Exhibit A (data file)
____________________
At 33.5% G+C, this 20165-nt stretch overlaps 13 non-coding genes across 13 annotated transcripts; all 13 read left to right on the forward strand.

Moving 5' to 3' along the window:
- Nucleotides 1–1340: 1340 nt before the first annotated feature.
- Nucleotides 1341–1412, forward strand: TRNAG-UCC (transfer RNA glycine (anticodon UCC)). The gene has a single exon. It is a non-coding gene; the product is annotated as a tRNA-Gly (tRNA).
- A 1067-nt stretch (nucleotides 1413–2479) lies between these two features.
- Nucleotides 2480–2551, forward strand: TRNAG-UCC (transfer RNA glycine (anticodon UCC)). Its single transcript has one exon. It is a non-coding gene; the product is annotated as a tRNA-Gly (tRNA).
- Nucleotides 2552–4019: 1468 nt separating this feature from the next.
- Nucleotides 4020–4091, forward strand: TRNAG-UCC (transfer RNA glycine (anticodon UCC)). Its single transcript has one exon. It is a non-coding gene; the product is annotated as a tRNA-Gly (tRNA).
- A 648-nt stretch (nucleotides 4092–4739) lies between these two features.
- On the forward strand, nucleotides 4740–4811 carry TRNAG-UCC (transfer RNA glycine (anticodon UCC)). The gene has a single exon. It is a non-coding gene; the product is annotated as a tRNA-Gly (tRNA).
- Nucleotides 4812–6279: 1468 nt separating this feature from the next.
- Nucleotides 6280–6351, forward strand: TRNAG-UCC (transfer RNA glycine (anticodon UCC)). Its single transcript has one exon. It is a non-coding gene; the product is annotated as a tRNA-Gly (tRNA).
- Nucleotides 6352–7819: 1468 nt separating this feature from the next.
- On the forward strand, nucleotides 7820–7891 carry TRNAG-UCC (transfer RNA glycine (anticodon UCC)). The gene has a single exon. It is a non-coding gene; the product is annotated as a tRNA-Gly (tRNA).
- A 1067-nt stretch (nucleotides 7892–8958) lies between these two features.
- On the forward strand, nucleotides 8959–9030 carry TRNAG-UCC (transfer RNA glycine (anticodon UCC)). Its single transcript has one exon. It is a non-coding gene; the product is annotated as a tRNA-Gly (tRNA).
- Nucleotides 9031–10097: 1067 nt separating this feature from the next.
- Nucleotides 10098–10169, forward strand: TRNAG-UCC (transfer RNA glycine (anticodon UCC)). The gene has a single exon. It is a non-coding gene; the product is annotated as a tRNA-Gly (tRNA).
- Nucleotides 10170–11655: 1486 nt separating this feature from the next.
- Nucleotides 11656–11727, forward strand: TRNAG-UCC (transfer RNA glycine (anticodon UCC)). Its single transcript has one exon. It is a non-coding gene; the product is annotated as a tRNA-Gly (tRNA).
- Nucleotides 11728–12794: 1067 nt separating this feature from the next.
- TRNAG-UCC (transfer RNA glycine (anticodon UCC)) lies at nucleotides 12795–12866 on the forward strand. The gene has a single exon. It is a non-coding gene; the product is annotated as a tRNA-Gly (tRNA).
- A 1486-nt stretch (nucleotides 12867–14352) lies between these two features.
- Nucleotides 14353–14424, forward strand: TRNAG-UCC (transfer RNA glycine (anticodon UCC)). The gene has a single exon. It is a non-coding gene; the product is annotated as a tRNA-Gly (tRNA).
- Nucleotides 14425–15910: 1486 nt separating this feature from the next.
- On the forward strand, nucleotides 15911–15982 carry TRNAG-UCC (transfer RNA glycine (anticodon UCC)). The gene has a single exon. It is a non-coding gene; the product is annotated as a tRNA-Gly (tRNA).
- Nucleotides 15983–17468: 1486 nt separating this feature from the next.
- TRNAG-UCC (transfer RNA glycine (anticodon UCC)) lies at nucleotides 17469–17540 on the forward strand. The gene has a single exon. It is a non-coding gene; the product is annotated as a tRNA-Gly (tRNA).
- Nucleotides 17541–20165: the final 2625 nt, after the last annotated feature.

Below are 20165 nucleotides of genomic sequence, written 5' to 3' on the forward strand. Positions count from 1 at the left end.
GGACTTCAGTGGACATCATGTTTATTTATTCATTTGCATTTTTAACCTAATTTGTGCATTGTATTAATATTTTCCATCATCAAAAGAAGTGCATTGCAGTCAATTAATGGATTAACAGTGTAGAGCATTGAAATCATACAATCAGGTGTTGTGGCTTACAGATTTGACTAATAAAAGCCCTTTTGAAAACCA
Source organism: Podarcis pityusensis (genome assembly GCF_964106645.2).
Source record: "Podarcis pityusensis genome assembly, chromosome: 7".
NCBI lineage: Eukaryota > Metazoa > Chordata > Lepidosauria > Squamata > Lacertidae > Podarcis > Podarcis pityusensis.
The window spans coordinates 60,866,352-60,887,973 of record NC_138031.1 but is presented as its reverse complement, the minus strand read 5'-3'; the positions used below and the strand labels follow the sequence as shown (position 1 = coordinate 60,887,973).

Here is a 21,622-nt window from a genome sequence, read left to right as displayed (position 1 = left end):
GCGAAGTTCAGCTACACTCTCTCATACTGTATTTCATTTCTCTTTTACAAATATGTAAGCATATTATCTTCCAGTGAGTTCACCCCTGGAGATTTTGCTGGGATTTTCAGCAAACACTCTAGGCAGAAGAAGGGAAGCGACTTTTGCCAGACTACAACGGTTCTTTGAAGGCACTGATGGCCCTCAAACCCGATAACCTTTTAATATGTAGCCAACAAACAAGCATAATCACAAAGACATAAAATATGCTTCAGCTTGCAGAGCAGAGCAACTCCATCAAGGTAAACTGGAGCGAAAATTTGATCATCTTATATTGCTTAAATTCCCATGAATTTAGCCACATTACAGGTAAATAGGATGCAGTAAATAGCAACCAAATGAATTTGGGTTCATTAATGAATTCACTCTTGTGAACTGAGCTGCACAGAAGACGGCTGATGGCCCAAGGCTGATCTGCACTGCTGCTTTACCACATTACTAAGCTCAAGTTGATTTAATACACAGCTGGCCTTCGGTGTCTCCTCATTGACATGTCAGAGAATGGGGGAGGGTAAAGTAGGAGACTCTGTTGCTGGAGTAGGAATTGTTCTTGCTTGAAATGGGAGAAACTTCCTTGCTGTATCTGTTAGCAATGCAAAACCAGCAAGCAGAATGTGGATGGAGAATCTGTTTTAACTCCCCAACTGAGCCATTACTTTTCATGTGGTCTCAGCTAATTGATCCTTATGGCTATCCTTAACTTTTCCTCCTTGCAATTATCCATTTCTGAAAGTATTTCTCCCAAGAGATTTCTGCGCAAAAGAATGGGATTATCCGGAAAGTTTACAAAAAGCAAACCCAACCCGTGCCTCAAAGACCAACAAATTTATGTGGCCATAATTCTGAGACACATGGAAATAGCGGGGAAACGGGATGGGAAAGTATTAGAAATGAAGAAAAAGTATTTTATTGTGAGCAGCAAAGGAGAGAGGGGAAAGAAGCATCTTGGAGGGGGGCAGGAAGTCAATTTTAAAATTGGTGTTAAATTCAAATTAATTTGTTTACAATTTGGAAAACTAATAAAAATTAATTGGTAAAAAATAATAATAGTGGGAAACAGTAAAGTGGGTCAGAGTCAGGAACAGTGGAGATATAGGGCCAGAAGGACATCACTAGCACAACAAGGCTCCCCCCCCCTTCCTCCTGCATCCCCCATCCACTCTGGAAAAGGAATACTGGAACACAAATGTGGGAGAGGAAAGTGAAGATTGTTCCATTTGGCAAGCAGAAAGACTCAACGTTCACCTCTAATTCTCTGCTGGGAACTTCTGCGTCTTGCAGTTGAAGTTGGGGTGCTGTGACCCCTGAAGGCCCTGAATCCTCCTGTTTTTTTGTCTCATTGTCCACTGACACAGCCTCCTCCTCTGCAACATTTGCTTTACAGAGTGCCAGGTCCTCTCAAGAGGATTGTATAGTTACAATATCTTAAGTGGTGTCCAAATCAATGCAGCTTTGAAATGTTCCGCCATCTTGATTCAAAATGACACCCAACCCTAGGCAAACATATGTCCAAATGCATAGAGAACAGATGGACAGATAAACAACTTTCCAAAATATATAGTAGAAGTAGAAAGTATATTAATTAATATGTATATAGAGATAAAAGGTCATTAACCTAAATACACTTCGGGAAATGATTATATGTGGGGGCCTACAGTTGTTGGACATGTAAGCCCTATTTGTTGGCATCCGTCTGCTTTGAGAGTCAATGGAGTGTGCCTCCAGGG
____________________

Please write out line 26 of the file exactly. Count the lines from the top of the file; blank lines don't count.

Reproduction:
- On the forward strand, nucleotides 15911–15982 carry TRNAG-UCC (transfer RNA glycine (anticodon UCC)). The gene has a single exon. It is a non-coding gene; the product is annotated as a tRNA-Gly (tRNA).